And only Females are allowed to do any Art of me or my Character if there is a rare reason to do so. Which I don't see any, but, for Advertisement around an image of me. I always cover this stuff in-case these things appear, but, anyone would make the Game Pieces. The Art would show a grand cliff in the background on the Front Cover, and some animals maybe, but; no humanoids, and the tall and wide cliff would maybe show high-lights with almost visible sparkles that hint of the Peak Stacks you could run into and also hint of the Ancient Wisdom Faces on Stone looking-up constantly from below everything that is reaching in Life... that is reaching in a Dream... as the Faces of Wisdom try to tell everything living that the Faces of Wisdom want more answers and more complete Wisdom from Adventurers exploring their Right to be there... and the Faces of Wisdom also try to tell of Peak Stacks that you would run into, and that every One of them has a Wisdom you know or don't know.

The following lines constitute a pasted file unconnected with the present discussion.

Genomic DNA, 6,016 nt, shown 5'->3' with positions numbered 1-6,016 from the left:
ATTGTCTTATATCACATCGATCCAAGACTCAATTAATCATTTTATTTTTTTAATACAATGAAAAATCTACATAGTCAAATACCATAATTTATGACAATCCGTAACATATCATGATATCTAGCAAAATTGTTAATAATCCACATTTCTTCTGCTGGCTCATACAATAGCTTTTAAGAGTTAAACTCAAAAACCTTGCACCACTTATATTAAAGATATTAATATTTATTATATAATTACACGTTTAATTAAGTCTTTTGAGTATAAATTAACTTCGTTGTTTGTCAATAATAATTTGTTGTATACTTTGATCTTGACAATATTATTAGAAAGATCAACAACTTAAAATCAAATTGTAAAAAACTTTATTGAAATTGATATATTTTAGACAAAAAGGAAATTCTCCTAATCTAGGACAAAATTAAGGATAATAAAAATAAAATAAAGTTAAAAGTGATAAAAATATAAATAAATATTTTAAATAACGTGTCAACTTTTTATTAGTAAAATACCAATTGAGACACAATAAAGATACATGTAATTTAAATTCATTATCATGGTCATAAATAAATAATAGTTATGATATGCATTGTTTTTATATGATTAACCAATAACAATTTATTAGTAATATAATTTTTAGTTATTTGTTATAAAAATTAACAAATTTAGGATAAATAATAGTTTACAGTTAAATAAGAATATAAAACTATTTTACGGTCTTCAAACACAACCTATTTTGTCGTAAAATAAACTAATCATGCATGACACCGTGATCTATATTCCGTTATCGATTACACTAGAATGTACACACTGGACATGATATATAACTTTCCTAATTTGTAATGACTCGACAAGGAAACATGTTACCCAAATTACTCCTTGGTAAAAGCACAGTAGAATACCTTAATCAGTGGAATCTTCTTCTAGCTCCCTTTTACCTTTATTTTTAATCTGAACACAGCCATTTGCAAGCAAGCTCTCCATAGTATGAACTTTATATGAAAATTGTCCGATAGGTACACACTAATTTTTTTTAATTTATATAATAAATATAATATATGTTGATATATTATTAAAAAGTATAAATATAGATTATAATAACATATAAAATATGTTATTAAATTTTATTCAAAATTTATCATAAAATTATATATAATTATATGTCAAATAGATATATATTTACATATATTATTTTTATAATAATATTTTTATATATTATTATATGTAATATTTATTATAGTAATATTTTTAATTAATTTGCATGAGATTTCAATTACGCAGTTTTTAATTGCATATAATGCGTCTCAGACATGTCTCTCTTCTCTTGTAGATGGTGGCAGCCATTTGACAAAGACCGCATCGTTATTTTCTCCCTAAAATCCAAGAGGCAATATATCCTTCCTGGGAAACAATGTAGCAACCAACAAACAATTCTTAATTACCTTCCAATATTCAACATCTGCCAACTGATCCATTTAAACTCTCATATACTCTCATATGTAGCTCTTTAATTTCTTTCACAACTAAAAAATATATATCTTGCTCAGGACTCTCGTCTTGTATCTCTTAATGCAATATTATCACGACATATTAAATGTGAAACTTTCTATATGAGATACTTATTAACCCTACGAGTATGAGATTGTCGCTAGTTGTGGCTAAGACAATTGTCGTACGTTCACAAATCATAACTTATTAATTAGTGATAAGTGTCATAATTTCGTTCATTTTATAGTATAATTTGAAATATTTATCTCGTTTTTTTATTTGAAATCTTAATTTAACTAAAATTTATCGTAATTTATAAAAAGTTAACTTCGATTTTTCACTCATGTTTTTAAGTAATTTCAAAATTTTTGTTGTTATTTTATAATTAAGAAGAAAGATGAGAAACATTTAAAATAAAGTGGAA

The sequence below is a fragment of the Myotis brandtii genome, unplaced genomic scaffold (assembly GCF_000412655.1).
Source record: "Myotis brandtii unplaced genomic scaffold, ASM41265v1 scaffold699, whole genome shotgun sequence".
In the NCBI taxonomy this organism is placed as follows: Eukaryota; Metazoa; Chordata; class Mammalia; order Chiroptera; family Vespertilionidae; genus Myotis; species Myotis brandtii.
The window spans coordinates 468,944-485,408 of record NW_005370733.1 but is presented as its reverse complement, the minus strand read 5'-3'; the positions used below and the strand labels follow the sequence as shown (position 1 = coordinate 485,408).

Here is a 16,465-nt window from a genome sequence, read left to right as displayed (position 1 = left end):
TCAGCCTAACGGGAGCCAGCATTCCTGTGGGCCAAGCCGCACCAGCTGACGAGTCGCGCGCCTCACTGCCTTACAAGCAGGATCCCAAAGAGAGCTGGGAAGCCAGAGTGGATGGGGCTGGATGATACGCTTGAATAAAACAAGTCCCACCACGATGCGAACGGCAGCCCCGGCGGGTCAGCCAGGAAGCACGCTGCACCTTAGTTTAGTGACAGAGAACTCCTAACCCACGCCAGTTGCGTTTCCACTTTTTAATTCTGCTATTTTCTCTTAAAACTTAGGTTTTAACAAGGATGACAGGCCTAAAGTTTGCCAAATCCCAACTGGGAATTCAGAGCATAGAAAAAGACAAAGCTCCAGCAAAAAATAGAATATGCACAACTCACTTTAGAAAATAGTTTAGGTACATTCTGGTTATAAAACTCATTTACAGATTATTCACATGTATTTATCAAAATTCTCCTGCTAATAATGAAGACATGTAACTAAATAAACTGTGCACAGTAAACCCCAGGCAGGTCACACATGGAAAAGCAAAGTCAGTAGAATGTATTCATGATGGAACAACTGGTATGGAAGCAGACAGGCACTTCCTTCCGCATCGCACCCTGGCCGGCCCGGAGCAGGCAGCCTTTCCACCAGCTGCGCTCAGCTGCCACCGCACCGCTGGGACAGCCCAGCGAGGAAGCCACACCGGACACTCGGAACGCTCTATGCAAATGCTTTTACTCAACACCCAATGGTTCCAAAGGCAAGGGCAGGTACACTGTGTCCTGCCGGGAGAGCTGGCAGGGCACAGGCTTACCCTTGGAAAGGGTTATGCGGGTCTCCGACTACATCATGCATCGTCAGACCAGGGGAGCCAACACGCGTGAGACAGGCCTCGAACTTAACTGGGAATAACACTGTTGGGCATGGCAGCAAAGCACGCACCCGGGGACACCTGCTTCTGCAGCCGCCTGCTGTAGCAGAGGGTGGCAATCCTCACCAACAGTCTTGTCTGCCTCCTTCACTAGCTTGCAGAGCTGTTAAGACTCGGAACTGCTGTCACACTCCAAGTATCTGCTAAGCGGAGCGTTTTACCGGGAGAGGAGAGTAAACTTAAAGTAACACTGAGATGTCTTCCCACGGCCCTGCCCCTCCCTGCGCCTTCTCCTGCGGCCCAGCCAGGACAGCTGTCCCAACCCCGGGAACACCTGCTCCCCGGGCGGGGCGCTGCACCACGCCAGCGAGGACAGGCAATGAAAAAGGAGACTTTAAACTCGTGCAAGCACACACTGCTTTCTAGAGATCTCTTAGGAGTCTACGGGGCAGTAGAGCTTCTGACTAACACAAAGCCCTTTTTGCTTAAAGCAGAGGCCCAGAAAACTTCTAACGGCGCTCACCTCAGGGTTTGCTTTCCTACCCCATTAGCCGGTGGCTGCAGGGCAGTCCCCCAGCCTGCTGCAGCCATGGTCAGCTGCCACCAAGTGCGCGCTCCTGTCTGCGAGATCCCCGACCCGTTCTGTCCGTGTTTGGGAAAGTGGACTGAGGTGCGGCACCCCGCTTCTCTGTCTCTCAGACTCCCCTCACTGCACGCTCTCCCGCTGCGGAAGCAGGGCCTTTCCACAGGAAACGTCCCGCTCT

But the Back Cover would show Adventurers pointing through to the Front, and poking through with their fingers or something; while they point somehow at things exciting and at possible dangerous things coming and all while suggesting at a possible-coming Peak Stack. And the background of the Adventurers doesn't really matter whAt it is. Just some image to show they're there.

Any Art inside the book can be little or a good Amount. I would like certain sections in a limited Number throughout the book each to have an Artifact Heading that in an opinion covers a pretty complete conclusion of what's there. There. You can control it a little better, and concentrate easier on what's there.

Well good Art can get the molds for Game Pieces done better. It doesn't have ta' be alot of Art(A half a Page of paper, or; less). The Women CAN do the molds. It's 3-D Art. There's alot of imagining from functionings of things in the Pages and their writing that create a relic as they conclude in whole reaching.